My friend Linda B. is a major genre fangirl. There was a time when she could be spotted at MediaWest conferences, dressed as a middle-aged Corellian spice trader* and participating in blaster battles all over the conference hotels.
She and other fellow geeks would see plays and skits, admire others’ costumes, buy fan fiction (including some rather startling “slash” fiction) and, yeah, shoot at one another.
She and several other middle-aged women would share hotel rooms and at some point conduct readings of abysmally written fan fiction. A particular “Star Wars” story always brought the house down with the line, “Han spurted into the room.”
Good times, despite the expense of traveling from Alaska to Lansing and the “con crud” that she always seemed to catch.
These days she’s staying closer to home – working, writing plays, making jewelry and doing free-form bead weaving – but she’s still a geek. Or maybe she’s a nerd. Probably both.
Either way she’s a fangirl, which is how she came to send me the link to this Wil Wheaton video, “Why it’s awesome to be a nerd.” This is the kind of thing that slips over her transom on a regular basis, along with things like song parodies based on characters from “The X-Files” or news about the latest Doctor to play “Dr. Who.”
Filmed at the Calgary Comic Expo (nerd alert!), the short video was Wheaton being asked to explain nerd-dom to an attendee’s unborn child. When he was a kid, his interest in things like science and word games and books meant he was considered “weird.”
“People really teased us about that,” he says, “and made us feel there was something wrong with us.”
Yep. Yep. And yep.
Back when the Earth was still cooling I was a total nerd, known in those days as a “teacher’s pet” (when the speakers were being kind). Eternally on the periphery, I knew that girls weren’t supposed to act/feel the way I did.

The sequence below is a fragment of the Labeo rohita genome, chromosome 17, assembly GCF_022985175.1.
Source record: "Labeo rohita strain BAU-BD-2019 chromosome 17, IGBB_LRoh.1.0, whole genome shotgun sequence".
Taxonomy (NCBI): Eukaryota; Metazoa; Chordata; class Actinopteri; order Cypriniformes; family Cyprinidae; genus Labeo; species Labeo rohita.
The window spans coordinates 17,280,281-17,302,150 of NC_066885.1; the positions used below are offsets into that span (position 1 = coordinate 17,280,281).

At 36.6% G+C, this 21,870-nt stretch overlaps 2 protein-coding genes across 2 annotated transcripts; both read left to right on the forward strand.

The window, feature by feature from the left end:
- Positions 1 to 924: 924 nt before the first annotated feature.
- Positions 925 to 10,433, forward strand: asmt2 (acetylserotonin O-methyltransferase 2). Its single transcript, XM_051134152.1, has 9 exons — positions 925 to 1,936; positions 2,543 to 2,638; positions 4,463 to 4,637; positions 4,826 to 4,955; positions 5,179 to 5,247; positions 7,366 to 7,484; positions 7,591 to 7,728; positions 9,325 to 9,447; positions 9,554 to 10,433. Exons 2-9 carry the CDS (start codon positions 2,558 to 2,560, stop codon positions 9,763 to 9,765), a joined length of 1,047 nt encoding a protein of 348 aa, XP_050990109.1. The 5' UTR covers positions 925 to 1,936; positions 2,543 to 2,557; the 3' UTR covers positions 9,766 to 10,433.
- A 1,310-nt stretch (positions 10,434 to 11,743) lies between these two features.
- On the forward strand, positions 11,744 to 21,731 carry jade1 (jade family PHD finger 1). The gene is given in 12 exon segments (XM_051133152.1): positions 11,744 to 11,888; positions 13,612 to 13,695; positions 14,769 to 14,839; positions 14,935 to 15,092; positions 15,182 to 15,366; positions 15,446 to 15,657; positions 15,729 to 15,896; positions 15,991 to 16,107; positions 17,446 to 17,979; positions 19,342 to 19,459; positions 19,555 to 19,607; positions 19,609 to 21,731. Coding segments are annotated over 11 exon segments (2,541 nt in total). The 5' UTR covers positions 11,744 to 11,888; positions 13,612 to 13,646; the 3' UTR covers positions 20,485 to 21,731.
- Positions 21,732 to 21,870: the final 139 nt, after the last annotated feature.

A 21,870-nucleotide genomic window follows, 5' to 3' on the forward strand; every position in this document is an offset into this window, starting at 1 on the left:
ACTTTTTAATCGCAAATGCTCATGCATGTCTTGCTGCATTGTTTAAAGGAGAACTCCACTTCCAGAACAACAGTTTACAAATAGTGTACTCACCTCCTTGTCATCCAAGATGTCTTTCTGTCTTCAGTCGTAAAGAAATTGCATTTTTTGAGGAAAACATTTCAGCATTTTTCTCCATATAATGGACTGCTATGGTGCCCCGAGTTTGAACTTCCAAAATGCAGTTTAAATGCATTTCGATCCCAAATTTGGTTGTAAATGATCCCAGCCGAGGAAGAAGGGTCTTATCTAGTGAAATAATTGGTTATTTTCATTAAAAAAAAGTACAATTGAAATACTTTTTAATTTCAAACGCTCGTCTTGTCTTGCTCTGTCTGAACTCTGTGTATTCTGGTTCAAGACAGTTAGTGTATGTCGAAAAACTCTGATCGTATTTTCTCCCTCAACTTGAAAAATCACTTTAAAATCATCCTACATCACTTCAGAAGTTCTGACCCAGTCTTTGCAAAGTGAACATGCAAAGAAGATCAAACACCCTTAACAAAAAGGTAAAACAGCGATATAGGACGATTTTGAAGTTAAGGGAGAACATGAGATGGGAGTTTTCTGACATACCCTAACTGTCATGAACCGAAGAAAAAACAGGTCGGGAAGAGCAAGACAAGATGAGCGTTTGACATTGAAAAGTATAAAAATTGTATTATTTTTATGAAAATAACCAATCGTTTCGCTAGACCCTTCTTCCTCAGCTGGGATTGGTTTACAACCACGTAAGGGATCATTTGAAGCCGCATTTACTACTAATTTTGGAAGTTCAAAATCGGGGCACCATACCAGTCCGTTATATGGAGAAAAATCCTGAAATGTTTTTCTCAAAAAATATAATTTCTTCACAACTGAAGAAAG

I took plenty of teasing for being good at school (“Reference books are never taken out”), for being nearsighted (“Boys don’t make passes at girls who wear glasses”), for loving to read, for being inquisitive. But you know what really sucked? Being the only person who felt that way.
There were no book groups, or honors English classes, or any media telling us to develop our minds. Thus there was no one to ask why all the toys for girls had to do with babies and homemaking, or why girls couldn’t wear slacks to school, or why girls being smart was a bad thing.
If only there had been a Wil Wheaton to tell me that loving to learn was okay. That sitting around and reading the encyclopedia was actually kind of cool. That being a nerd/geek was “not about what you love – it’s about how you love it.”
In the post, Wheaton says conference-goers are a happy bunch because they’re among friends, i.e., people who love the same things they do.
And by others, too, “who love things you don’t even know about, but you love your respective things in the same way, so you get to love your thing enthusiastically, completely, unironically, without fear of judgement.”
(Wheaton misspelled “judgment,” but I guess I’m being judgey.)
I’m still a geek/nerd these days, fascinated by personal finance, puns, weird facts, history, writing and – with the friend mentioned above – genre television. Often bad genre television: She’ll record stuff like “Finding Bigfoot” and “Deep South Paranormal,” or Syfy movies like “Chupacabra vs. the Alamo,” and we’ll sit on her couch, eating chocolate and laughing hysterically.
(We haven’t watched “Sharknado” but we haven’t ruled it out, either.)
Some good genre television, too: “Chopped,” and “Mythbusters,” and “Warehouse 13.” I only watch this stuff with her, because DF and I don’t own a television. I can’t really explain why I enjoy it so much.
But then again, I don’t have to: Nerds don’t judge other nerds’ tastes. We’re just happy that our fellow geeks have found things that make them happy. I may not completely understand her fascination with John Barrowman, but I will defend to the death her right to experience it.
So let your geek flag fly. Be secure in your love of presidential trivia or all things “Star Trek.” Don’t worry what other people think about your passion for tinkering computers or creating elaborate model railroad setups. You could even start a blog about it (if you must).
Just don’t apologize for what drives you. Suppose Bill Gates or Steve Jobs had followed the same paths as everyone else? Just think of the technology we might not have. Or the arguments over which system is better.
*I didn’t really have to provide a reference, but I just couldn’t resist linking to a site called “Wookieepedia.” Guess that really makes me a nerd.